TheGigRig MIDI-8 is the ultimate floor based switching system designed to give you a level of control over your effects and amps that you've only ever dreamed about. " The MIDI-8's 6 True Bypass effects loops guarantee the best tone possible from your effects. " The 8 programmable pre-sets mean 1 step selection over any effects pedal combination you like. " An inbuilt optically controlled programmable class A amplifier takes care of volume mismatches from vintage style pedals and gives you easy solo boosts. " Choose any combination of 2 amplifier outputs without earth loops or phase problems. " Easy intuitive programming designed for tone lovers who use pedals, not computers. " Mode settings give you the ability to mix preset 'on the fly' for even greater flexibility.
I believe that the signal that comes out of your guitar is precious. At TheGigRig we compromise on nothing to bring you some of the best gear on the planet, but don't take our word for it. Read the reviews and watch the demo. See what TheGigRig users have to say, and then show us what you can do. The Possibilities are endless!
How do I use TheGigRig with the effects loop in my amp?
If your amp has an effects loop it can be great to use effects like chorus and delay in the loop of the amp while your OD effects go direct to the input in the front of your amp. So how can I set this up with TheGigRig? Have a look at the signal path diagram and then I'll guide you through it.
I've done this diagram using TheGigRig Pro-14, but of course you can do exactly the same thing with the MIDI-8. You can use any of TheGigRigs effects loops, I've just used no.7 for this exercise.
Following the signal path diagram above, you can see that the guitar signal enters TheGigRig Pro-14 on the right, then progresses through the first 6 programmable true bypass effects loops as normal. From there it travels from the send of loop 7 into the input of TheGigRig HumDinger, out of the Isolated out of the HumDinger and into the input of the amp.
Why have I used a HumDinger?
Many amps are very sensitive to earth/ground loops, and you can get a ground loop when you join the earth/ground of the pre-amp and power-amp sections in the same amplifier. The HumDinger isolates the earth from the input and the FX loop section of the amp ensuring quiet operation. Some amps don't need it, like my Two-Rock for example, but many do.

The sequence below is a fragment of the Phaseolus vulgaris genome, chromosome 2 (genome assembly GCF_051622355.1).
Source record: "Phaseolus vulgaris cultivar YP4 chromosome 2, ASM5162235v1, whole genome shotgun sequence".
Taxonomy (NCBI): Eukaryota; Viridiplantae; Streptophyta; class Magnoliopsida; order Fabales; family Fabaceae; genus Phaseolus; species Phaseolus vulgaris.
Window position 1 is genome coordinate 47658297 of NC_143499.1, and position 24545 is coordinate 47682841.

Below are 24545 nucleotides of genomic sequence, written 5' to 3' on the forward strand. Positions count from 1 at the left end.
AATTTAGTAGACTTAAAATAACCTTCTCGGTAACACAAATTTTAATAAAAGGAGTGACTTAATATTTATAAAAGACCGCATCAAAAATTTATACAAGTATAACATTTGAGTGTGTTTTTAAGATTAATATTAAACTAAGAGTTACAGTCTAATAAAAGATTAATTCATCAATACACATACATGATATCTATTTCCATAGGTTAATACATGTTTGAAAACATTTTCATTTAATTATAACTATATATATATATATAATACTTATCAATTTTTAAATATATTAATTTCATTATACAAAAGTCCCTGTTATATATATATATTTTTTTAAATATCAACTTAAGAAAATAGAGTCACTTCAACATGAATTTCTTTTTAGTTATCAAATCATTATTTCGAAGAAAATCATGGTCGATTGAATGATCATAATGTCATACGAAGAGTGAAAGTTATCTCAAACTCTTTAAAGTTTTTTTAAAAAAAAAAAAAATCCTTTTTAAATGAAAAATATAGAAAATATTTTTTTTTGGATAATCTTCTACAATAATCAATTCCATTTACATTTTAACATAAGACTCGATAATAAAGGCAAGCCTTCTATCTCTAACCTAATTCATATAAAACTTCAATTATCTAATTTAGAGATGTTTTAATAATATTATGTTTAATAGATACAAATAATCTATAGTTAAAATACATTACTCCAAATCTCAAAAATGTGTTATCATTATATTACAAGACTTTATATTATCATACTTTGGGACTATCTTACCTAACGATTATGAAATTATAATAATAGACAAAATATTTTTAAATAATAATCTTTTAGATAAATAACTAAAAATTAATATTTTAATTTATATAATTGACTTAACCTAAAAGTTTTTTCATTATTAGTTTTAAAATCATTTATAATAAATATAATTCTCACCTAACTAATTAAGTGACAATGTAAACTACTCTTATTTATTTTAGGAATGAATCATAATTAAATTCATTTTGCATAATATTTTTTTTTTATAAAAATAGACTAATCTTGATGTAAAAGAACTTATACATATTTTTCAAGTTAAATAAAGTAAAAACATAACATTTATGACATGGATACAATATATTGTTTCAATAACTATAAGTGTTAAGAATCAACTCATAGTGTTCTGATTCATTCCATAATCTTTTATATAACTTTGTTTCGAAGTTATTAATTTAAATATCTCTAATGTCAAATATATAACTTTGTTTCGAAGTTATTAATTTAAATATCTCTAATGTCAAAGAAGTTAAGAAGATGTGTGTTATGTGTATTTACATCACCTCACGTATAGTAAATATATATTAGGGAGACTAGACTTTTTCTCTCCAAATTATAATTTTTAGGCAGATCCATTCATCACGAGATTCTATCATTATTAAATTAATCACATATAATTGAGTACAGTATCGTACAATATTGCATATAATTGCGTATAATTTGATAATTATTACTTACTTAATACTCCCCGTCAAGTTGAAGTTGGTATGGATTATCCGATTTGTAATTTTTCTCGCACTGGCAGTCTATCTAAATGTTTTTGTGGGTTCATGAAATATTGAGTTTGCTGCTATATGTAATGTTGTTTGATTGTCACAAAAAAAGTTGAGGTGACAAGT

(If you buy a HumDinger for this purpose and realise you don't need it, there are loads of other geat things you can do with a HumDinger and TheGigRig, but of course you can always just send it back for a full refund.)
OK, so, all the FX placed in loops 1~6 will be routed to the input of the amplifier. Now the signal in the amplifier goes through the pre-amp section and out of the 'FX Send'. That signal is now sent back to TheGigRig Loop 7 return. Your pre-amp tone is now in TheGigRig. Selecting any preset that includes any effects loop after loop 7 (8,9 & 10) will send the pre-amp through those effects, then finally out of Output 1 the amps 'FX Return', which send the signal to the amps power amp.
All the pre-sets MUST include loop 7 (or what ever loop you have used to engage the FX Loop) otherwise the signal will pass directly to the power amp.
Can I have one amp with some effects (wet) and some without (dry)?
I love two amp setups. So many great tonal possibilities open up. One really cool setup is to use one amp dry, and one amp wet.
Have a look at the signal path diagram below, and then I'll talk you through this setup
Here we are using a HumDinger as split point in the signal chain. What does that mean? Let's follow the signal path.
Your guitar signal enters in the right hand side and travels through the first set of loops 1~5 which is where all my Compressors, OD's, Distortions and fuzz's are. These effects I want going to both amps.
The signal then goes out of the send of loop 6 to the input of the HumDinger. Here the signal is split. The Buffered output is sent back to the return of loop 6, and the isolated output is sent to the input of 'Amp 1'. This amp will now receive my OD pedals only. What's more, seeing as we've used the isolated output of the HumDinger, there will be no earth/ground loops with this amp.
You can of course use the HumDinger in any effect loop, we're just using loop no.6 for this example.
The other side of the signal is sent back to the return of loop 6, then carries on to the modulation (chorus, flanger etc) and delay effects. Then out of output one to the input of the second amp. This amp will now receive the tone from your OD pedals AND your modulation and delay effects.
If I select any of the loops 1~5 on any preset, they will go to both amps, but any effects in loops 7~10 will go to the second amp only. The split signal ensures that only one amp receives the mod and delay effects, and there you have a Wet/Dry setup
Don't forget, you need to include loop 6 on any preset that you wish to use both amps on.
Here is a quick demo that will give you but a glimpse of the potential of TheGigRig Pro-14There are loads of other demos available on our YouTube channel which you can see here...A Brief Explanation of the Demo